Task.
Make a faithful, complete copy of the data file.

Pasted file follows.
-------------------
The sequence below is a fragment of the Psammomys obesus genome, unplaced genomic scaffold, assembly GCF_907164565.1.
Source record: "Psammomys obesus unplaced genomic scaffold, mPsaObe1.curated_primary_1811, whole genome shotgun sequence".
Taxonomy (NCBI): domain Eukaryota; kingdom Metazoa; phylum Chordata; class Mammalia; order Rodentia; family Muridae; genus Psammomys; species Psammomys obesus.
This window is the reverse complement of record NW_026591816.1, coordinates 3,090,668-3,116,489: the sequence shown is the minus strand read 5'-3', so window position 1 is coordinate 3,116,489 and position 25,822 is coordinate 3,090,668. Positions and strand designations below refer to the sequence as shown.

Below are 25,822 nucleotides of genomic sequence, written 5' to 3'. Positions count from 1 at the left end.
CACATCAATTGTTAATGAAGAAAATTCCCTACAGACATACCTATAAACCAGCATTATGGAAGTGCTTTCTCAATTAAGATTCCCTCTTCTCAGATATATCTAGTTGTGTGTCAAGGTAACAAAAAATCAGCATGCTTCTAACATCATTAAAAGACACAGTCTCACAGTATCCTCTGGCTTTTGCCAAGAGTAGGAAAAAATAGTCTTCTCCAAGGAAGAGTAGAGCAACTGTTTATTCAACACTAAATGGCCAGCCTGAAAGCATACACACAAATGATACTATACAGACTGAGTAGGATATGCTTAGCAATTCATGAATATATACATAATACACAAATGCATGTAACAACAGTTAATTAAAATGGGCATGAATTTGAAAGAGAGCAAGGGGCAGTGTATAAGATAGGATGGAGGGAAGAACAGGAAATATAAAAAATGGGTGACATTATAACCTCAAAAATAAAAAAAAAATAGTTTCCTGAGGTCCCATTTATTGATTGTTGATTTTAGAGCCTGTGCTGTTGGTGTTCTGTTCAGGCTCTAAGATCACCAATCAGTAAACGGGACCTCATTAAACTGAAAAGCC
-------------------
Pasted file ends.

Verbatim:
The sequence below is a fragment of the Psammomys obesus genome, unplaced genomic scaffold, assembly GCF_907164565.1.
Source record: "Psammomys obesus unplaced genomic scaffold, mPsaObe1.curated_primary_1811, whole genome shotgun sequence".
Taxonomy (NCBI): domain Eukaryota; kingdom Metazoa; phylum Chordata; class Mammalia; order Rodentia; family Muridae; genus Psammomys; species Psammomys obesus.
This window is the reverse complement of record NW_026591816.1, coordinates 3,090,668-3,116,489: the sequence shown is the minus strand read 5'-3', so window position 1 is coordinate 3,116,489 and position 25,822 is coordinate 3,090,668. Positions and strand designations below refer to the sequence as shown.

Below are 25,822 nucleotides of genomic sequence, written 5' to 3'. Positions count from 1 at the left end.
CACATCAATTGTTAATGAAGAAAATTCCCTACAGACATACCTATAAACCAGCATTATGGAAGTGCTTTCTCAATTAAGATTCCCTCTTCTCAGATATATCTAGTTGTGTGTCAAGGTAACAAAAAATCAGCATGCTTCTAACATCATTAAAAGACACAGTCTCACAGTATCCTCTGGCTTTTGCCAAGAGTAGGAAAAAATAGTCTTCTCCAAGGAAGAGTAGAGCAACTGTTTATTCAACACTAAATGGCCAGCCTGAAAGCATACACACAAATGATACTATACAGACTGAGTAGGATATGCTTAGCAATTCATGAATATATACATAATACACAAATGCATGTAACAACAGTTAATTAAAATGGGCATGAATTTGAAAGAGAGCAAGGGGCAGTGTATAAGATAGGATGGAGGGAAGAACAGGAAATATAAAAAATGGGTGACATTATAACCTCAAAAATAAAAAAAAAATAGTTTCCTGAGGTCCCATTTATTGATTGTTGATTTTAGAGCCTGTGCTGTTGGTGTTCTGTTCAGGCTCTAAGATCACCAATCAGTAAACGGGACCTCATTAAACTGAAAAGCC